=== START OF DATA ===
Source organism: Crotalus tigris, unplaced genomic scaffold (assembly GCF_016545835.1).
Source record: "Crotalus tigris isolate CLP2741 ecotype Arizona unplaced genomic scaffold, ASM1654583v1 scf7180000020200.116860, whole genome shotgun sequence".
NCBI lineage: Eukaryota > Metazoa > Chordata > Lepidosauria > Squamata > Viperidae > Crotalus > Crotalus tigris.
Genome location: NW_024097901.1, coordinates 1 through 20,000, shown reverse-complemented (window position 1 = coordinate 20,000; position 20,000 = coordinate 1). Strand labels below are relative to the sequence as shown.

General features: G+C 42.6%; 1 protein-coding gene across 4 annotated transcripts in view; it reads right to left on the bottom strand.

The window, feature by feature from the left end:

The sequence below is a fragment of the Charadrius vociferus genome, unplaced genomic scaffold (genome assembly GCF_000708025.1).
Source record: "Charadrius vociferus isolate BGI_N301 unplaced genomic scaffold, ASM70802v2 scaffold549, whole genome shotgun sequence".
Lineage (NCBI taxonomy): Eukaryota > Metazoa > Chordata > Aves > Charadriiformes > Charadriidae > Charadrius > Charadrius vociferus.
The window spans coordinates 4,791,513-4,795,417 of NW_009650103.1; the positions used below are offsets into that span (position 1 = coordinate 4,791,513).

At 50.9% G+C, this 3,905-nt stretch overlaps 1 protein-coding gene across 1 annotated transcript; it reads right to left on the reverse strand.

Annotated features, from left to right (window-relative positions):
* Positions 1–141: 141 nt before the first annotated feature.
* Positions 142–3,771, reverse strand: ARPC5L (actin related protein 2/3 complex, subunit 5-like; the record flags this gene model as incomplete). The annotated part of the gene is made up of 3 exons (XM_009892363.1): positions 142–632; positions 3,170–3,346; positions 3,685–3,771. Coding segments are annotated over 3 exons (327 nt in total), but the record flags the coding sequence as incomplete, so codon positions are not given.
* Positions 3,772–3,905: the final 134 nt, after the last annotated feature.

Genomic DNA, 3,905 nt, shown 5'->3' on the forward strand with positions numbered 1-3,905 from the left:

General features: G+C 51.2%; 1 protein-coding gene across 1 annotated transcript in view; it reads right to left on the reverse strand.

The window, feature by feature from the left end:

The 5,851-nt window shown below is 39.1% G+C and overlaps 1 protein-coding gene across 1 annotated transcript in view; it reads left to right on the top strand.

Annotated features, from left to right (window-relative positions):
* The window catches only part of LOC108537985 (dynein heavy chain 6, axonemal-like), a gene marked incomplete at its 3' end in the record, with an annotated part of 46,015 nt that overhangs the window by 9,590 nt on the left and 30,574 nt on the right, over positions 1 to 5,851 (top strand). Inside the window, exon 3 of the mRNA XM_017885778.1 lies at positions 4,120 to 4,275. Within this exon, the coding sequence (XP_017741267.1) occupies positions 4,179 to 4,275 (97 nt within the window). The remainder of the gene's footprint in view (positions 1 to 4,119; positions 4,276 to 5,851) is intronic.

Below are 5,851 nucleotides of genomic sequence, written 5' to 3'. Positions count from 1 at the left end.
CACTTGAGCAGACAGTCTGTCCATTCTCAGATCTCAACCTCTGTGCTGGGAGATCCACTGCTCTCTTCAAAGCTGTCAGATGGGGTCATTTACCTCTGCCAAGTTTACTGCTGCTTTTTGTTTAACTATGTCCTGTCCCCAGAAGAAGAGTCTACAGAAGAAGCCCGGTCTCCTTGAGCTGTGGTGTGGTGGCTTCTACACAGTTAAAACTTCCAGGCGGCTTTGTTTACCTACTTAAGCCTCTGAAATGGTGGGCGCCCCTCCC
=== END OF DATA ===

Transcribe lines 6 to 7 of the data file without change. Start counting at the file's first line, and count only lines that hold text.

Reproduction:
The window, feature by feature from the left end:

The sequence below is a fragment of the Charadrius vociferus genome, unplaced genomic scaffold (genome assembly GCF_000708025.1).